Modern golf dates back to 1751 in Girvan, the birthplace of the game, less than ten miles from Turnberry. Along Scotland's Sunshine Coast, the links between land and sea were nature's own courses, and the pastime was well loved. However, a lack of formal transportation made travel difficult and contests informal, local affairs. Without any permanent settlement to support the game at Turnberry, golf would remain absent in those parts for another 150 years.
Archibald Kennedy, the Third Marquess of Ailsa (Lord Ailsa), owned Turnberry's 76,000 acres and denied two attempts to establish a formal club on his land. It wasn't until 1896 that Lord Ailsa, a keen golfer and an active member of the South-Western Railway board, saw the financial opportunity of building a course at Turnberry and a train line from Ayr to Maidens, Turnberry and Girvan.
On 6 July 1901, the first man-made links, designed by Willie Fernie, were opened for play at Turnberry. The Clubhouse followed soon after, with a match between two teams headed by the Club Captain and Vice Captain to mark the occasion.
Though the course opened four years before the railway came to be, it was an immediate success. As the longest in the west of Scotland at 6,248 yards, Turnberry was so well regarded that after just seven years, it held its first professional tournament and attracted a strong field that included the reigning Open champion, Arnaud Massey. Several other significant tournaments were held at Turnberry during that time, including the Ladies' British Open Amateur Championship of 1912.
"The important new golf links at Turnberry, adjacent to Turnberry Castle and lighthouse on the Ayrshire coast, was opened for play on Saturday last week. The more one sees of the links serves to confirm the impression that the course will one day be among the finest in the kingdom." - Golf Illustrated article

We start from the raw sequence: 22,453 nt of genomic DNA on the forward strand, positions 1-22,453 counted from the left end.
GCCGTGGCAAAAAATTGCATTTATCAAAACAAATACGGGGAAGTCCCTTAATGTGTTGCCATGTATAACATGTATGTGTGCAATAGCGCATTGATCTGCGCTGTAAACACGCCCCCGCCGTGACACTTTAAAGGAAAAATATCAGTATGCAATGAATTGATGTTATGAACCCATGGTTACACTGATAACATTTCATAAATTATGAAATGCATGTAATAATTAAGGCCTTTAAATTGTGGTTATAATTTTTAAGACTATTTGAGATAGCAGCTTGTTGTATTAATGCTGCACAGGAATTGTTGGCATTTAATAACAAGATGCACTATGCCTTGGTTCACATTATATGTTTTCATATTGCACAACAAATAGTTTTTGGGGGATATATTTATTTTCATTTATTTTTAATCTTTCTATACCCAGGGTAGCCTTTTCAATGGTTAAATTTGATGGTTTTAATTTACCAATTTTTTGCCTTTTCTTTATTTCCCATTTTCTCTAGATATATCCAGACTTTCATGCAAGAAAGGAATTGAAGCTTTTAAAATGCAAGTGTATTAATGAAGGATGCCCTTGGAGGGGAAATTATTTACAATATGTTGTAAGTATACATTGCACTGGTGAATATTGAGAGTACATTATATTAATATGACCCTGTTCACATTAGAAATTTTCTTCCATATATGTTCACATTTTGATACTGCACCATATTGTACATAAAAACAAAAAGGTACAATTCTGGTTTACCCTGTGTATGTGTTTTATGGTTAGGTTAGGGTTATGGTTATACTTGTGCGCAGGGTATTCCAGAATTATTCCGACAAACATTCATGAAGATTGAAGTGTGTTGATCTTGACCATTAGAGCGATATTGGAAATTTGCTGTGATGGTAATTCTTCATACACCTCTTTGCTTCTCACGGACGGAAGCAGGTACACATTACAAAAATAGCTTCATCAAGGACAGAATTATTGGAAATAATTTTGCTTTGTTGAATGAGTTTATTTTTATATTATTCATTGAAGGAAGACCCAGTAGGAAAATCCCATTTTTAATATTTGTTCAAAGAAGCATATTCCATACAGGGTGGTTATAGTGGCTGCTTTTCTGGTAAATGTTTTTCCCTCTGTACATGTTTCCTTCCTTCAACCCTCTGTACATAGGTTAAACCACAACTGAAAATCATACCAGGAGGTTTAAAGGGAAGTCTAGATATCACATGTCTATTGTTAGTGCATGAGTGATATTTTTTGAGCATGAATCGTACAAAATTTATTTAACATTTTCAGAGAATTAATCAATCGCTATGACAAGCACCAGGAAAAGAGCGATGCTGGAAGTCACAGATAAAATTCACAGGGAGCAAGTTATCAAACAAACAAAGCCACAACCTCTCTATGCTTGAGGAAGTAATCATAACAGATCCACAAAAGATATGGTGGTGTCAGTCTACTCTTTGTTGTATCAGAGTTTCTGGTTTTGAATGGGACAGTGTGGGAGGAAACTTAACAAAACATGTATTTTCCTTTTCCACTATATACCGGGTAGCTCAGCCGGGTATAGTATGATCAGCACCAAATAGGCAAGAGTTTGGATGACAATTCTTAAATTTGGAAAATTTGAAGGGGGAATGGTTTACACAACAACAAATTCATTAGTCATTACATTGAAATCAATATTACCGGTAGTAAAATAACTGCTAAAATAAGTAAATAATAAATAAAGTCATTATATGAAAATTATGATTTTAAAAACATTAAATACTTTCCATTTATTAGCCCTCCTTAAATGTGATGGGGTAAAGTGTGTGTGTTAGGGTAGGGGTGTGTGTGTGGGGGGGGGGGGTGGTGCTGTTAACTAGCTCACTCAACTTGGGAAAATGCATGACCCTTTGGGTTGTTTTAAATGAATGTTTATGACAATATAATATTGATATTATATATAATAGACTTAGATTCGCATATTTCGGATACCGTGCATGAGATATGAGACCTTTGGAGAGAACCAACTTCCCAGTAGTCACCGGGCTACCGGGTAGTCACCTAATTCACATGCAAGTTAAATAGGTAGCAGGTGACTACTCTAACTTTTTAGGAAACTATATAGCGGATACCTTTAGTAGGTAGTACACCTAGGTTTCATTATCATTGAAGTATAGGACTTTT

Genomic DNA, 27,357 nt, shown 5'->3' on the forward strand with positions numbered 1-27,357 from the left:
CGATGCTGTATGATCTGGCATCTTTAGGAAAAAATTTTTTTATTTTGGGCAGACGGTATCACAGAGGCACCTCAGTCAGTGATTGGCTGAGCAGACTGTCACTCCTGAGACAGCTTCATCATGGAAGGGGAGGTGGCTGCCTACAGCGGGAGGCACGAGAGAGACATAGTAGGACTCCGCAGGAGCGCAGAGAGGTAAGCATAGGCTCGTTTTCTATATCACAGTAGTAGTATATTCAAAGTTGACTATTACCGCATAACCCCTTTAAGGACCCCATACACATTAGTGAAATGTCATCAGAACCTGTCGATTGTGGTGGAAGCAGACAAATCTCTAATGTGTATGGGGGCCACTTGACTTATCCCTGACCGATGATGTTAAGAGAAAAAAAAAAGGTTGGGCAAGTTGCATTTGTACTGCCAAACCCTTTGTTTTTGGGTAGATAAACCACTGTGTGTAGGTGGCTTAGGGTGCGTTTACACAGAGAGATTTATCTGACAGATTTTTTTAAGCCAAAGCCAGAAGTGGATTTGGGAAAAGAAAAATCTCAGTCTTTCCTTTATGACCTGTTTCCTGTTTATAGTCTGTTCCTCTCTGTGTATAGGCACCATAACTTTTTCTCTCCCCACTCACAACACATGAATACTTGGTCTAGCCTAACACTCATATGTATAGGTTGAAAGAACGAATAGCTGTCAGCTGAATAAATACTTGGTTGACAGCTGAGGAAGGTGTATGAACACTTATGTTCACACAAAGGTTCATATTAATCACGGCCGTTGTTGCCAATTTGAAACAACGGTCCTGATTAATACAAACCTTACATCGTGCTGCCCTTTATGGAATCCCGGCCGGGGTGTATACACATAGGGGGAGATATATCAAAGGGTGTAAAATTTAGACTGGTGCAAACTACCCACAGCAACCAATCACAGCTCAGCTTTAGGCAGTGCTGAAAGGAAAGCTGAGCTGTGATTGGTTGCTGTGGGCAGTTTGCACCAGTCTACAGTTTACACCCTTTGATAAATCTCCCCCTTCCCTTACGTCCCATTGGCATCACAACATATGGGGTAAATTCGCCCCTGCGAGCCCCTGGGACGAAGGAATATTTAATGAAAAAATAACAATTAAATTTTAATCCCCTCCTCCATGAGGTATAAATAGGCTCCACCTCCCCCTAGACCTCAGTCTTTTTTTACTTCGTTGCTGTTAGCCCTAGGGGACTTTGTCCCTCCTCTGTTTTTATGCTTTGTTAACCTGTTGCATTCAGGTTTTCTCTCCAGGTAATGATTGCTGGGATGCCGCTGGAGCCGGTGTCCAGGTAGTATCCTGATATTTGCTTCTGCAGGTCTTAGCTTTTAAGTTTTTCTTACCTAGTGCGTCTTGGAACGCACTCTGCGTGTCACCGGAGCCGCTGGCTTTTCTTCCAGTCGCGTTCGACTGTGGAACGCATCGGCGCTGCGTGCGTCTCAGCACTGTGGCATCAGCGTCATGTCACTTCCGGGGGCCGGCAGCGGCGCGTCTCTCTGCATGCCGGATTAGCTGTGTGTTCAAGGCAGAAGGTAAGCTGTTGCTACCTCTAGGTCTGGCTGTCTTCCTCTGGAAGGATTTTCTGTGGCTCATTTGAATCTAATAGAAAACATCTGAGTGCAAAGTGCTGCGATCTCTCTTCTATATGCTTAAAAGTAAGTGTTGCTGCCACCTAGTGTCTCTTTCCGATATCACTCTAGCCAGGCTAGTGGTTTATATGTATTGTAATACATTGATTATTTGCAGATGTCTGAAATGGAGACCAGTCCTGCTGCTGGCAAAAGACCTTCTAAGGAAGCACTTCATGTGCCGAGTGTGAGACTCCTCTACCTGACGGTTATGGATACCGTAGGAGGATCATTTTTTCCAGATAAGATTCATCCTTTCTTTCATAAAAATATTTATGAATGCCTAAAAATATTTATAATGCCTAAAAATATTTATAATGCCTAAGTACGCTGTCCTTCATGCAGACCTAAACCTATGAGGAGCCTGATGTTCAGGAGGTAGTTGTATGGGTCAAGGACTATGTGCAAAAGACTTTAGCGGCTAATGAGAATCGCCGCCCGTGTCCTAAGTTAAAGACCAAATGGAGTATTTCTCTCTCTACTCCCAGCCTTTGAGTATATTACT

The awe-inspiring view from Bain's Hill was sadly different during Turnberry's years as a military air base. Pressed into service during The Great War because of its strategic coastal location, Turnberry's waving greens and dunes were levelled to make way for airstrips, hangers and huts. There, the Royal Flying Corps trained pilots in the arts of aerial gunnery and combat and the wounded convalesced at Turnberry Hotel. Turnberry at war was a far cry from the pleasure park it had been during its grand and glorious decades.
When peace came, the damage to the resort was repaired, and in 1923, Turnberry's No. 2 course benefitted from a substantial redesign by the acclaimed James Braid; three years later, the No. 1 course was revised to increase its length and improve play. At this time, both were rechristened with the more romantic names-Ailsa and Arran, respectively-that are used today. A memorial to honour those lost still remains on the hill overlooking the 12th green of The Ailsa.
War was declared against Germany in 1939, and soon it was again difficult to imagine that Turnberry had ever been anything but an airfield. The hotel was commissioned as a hospital afresh, and the courses were converted into a Royal Air Force flying school. It is thought that as many as 200 died at Turnberry, and the heavier aircraft and machinery of the Second World War damaged the grounds even more severely than those of the First.
During the three uncertain years that Turnberry was under the command of the Ministry of War, the railways were nationalized and some feared that the thousands of tonnes of concrete spread across its hills would be the end of Turnberry. Happily, Frank Hole-the chairman of British Transport Hotels, a subsidiary of the British Railways Board that had just taken ownership of Turnberry-invited Suttons, the seed and merchant grass specialists, to oversee the restoration of the celebrated links.
"The training involved very low flying mainly over the sea carrying a torpedo and bombs in the twin engine Handley Page Hampden aircraft. It was not an occupation for the fainthearted." - Jack Davenport, Wing Commander and Instructor at Turnberry